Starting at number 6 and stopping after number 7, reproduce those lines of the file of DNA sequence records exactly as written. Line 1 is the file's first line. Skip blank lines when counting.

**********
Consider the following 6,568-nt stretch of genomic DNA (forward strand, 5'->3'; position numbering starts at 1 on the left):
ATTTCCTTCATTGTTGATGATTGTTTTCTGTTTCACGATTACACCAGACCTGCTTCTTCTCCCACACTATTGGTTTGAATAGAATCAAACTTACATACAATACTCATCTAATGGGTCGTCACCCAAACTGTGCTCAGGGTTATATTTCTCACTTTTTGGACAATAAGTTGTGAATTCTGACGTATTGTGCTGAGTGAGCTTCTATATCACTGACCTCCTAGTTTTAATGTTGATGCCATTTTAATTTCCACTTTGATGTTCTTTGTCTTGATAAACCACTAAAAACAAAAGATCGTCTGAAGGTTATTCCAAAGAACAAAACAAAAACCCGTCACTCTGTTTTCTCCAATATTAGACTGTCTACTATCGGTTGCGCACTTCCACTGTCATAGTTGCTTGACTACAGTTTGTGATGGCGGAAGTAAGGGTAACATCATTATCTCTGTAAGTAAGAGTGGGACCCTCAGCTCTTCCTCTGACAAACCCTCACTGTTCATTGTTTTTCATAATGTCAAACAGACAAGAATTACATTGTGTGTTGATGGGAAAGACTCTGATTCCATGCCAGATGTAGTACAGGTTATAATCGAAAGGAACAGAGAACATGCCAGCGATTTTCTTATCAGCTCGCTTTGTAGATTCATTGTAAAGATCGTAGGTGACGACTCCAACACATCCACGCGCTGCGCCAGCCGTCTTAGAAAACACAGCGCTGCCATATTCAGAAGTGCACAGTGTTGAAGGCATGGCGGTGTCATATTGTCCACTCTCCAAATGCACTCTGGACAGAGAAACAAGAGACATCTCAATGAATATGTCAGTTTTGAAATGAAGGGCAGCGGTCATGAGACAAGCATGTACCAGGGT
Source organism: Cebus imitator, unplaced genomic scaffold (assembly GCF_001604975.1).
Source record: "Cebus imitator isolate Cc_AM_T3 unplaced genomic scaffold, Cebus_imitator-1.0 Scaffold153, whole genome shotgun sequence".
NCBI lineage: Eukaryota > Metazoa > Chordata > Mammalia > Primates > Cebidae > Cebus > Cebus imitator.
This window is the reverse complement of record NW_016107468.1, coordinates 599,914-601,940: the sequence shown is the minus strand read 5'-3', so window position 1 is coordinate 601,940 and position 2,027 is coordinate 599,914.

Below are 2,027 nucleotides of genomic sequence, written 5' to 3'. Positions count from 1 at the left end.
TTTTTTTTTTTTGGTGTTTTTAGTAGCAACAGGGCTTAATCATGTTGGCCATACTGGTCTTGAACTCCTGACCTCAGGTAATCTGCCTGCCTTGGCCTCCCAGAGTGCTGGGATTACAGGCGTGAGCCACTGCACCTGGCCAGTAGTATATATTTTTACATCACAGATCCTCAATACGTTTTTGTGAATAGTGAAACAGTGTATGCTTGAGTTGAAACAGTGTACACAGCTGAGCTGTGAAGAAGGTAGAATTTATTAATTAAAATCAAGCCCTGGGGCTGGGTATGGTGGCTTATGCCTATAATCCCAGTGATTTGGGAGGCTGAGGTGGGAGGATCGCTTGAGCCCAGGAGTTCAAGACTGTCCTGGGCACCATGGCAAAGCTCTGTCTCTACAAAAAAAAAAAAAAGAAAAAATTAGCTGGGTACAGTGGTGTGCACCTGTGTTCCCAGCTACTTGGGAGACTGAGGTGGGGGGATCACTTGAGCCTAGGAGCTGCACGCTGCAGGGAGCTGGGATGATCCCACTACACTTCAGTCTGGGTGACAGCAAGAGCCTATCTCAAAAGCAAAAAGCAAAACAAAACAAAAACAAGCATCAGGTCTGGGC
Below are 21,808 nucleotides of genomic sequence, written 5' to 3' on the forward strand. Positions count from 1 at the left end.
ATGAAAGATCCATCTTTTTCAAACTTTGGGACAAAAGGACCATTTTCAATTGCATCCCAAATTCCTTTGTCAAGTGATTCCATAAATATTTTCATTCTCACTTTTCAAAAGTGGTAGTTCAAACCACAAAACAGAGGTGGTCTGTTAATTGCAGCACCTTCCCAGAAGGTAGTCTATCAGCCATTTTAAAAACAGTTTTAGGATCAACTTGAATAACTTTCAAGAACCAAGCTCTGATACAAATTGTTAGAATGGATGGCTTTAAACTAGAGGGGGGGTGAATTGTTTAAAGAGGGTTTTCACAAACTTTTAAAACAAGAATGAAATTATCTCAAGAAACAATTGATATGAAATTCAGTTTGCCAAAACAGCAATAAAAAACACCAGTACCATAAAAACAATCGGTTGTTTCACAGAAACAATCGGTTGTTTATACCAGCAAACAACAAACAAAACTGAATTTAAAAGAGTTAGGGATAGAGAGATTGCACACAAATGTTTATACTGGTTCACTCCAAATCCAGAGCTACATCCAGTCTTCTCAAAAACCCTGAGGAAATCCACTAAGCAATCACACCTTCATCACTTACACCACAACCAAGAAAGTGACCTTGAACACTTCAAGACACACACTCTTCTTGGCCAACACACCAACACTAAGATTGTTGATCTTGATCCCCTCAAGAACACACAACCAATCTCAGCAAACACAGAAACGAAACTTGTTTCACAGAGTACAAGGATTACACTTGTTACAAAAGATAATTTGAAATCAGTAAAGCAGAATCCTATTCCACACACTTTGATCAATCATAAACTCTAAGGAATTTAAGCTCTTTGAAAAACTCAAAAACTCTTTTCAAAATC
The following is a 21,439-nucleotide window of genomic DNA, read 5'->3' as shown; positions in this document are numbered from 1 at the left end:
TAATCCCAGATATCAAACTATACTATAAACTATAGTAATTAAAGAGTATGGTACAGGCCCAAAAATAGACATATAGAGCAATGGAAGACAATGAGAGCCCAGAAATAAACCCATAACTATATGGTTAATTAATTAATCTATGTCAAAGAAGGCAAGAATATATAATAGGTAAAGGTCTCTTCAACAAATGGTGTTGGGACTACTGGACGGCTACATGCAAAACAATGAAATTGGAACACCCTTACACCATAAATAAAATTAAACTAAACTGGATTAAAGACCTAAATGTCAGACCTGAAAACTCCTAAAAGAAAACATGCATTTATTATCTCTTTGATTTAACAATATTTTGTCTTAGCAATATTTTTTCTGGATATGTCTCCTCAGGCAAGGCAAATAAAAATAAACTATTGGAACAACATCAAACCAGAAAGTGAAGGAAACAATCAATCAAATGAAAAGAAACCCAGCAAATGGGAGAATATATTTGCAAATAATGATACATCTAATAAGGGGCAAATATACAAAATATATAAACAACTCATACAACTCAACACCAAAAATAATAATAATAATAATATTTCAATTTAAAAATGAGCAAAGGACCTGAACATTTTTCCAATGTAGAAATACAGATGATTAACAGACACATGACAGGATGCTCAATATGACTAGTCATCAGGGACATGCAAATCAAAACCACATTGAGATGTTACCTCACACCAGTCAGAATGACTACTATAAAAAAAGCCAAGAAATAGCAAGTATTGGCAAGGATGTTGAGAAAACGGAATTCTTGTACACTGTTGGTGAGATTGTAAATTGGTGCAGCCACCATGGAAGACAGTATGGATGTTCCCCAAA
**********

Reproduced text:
This window is the reverse complement of record NW_016107468.1, coordinates 599,914-601,940: the sequence shown is the minus strand read 5'-3', so window position 1 is coordinate 601,940 and position 2,027 is coordinate 599,914.

Below are 2,027 nucleotides of genomic sequence, written 5' to 3'. Positions count from 1 at the left end.